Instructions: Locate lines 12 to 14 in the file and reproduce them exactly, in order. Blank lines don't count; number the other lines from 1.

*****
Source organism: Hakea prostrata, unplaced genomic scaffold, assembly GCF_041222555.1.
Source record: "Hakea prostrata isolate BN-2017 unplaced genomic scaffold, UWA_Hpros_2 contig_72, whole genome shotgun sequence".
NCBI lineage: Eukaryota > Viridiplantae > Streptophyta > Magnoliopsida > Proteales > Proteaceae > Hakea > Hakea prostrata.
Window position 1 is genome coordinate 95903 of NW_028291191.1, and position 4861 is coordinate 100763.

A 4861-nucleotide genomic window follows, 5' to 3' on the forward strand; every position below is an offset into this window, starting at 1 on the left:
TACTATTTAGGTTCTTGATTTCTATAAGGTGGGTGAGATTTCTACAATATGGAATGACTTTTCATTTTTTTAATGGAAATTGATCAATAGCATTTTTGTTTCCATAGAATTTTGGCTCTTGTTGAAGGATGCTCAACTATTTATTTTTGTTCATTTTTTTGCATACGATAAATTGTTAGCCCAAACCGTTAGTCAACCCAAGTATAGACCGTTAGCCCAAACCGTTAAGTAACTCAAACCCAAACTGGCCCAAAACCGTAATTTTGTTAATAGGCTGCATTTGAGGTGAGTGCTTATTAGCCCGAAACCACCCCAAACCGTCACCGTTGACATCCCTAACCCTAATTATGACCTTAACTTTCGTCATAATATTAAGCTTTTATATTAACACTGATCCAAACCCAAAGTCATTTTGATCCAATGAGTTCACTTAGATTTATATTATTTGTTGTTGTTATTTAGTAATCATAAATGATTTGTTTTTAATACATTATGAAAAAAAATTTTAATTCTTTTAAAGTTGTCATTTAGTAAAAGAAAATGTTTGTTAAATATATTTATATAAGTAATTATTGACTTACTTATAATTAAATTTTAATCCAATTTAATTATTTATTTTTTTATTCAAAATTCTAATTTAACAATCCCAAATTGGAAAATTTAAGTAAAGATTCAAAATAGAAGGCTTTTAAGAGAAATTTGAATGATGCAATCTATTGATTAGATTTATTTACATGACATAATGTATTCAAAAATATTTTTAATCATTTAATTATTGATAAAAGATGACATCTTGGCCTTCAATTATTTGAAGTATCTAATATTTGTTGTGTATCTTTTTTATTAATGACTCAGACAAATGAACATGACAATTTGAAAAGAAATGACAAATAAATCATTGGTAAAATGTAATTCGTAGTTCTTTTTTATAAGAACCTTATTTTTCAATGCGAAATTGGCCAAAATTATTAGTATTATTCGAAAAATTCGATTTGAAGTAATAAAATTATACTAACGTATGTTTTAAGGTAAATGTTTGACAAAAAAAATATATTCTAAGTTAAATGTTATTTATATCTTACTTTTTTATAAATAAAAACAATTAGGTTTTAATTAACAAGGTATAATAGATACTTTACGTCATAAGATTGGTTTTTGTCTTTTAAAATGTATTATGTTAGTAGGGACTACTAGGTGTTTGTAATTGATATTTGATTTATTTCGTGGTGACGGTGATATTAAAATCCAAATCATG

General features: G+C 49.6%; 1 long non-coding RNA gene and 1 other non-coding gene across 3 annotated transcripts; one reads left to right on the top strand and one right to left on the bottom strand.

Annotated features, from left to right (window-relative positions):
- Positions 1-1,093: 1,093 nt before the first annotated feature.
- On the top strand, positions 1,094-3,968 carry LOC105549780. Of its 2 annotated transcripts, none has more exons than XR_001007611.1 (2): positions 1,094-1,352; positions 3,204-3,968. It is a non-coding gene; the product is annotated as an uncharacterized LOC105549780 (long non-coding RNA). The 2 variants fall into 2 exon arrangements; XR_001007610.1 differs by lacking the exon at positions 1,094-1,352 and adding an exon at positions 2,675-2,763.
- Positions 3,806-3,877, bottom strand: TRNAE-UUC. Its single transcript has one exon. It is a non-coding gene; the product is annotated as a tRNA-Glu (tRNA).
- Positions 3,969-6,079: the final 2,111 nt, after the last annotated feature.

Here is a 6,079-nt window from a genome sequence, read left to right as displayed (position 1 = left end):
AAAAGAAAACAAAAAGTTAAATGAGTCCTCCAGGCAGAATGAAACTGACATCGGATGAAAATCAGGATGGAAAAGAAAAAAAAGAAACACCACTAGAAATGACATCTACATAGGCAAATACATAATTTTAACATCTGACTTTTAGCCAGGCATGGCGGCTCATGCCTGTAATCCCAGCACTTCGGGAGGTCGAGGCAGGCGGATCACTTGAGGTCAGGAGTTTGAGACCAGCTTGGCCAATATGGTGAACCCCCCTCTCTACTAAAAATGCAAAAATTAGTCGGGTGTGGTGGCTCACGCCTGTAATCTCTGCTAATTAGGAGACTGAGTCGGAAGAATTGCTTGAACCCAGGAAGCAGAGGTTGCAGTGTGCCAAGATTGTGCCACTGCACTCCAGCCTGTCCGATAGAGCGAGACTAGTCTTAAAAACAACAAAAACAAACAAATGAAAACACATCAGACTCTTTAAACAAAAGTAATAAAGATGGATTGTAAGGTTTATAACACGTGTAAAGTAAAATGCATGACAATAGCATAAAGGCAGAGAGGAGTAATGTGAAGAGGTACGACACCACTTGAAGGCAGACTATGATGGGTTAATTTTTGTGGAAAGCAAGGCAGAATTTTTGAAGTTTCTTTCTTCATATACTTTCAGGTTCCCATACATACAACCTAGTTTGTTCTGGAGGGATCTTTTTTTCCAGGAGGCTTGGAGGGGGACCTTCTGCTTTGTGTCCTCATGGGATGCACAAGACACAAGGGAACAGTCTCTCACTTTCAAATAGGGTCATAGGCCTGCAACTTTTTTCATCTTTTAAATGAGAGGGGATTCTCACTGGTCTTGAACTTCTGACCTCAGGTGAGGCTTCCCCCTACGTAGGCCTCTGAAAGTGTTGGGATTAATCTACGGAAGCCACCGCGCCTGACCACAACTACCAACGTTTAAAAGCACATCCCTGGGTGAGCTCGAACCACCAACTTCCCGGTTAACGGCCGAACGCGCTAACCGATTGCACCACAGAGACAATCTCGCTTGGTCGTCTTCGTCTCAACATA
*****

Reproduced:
- Positions 3,969-6,079: the final 2,111 nt, after the last annotated feature.

Here is a 6,079-nt window from a genome sequence, read left to right as displayed (position 1 = left end):
AAAAGAAAACAAAAAGTTAAATGAGTCCTCCAGGCAGAATGAAACTGACATCGGATGAAAATCAGGATGGAAAAGAAAAAAAAGAAACACCACTAGAAATGACATCTACATAGGCAAATACATAATTTTAACATCTGACTTTTAGCCAGGCATGGCGGCTCATGCCTGTAATCCCAGCACTTCGGGAGGTCGAGGCAGGCGGATCACTTGAGGTCAGGAGTTTGAGACCAGCTTGGCCAATATGGTGAACCCCCCTCTCTACTAAAAATGCAAAAATTAGTCGGGTGTGGTGGCTCACGCCTGTAATCTCTGCTAATTAGGAGACTGAGTCGGAAGAATTGCTTGAACCCAGGAAGCAGAGGTTGCAGTGTGCCAAGATTGTGCCACTGCACTCCAGCCTGTCCGATAGAGCGAGACTAGTCTTAAAAACAACAAAAACAAACAAATGAAAACACATCAGACTCTTTAAACAAAAGTAATAAAGATGGATTGTAAGGTTTATAACACGTGTAAAGTAAAATGCATGACAATAGCATAAAGGCAGAGAGGAGTAATGTGAAGAGGTACGACACCACTTGAAGGCAGACTATGATGGGTTAATTTTTGTGGAAAGCAAGGCAGAATTTTTGAAGTTTCTTTCTTCATATACTTTCAGGTTCCCATACATACAACCTAGTTTGTTCTGGAGGGATCTTTTTTTCCAGGAGGCTTGGAGGGGGACCTTCTGCTTTGTGTCCTCATGGGATGCACAAGACACAAGGGAACAGTCTCTCACTTTCAAATAGGGTCATAGGCCTGCAACTTTTTTCATCTTTTAAATGAGAGGGGATTCTCACTGGTCTTGAACTTCTGACCTCAGGTGAGGCTTCCCCCTACGTAGGCCTCTGAAAGTGTTGGGATTAATCTACGGAAGCCACCGCGCCTGACCACAACTACCAACGTTTAAAAGCACATCCCTGGGTGAGCTCGAACCACCAACTTCCCGGTTAACGGCCGAACGCGCTAACCGATTGCACCACAGAGACAATCTCGCTTGGTCGTCTTCGTCTCAACATA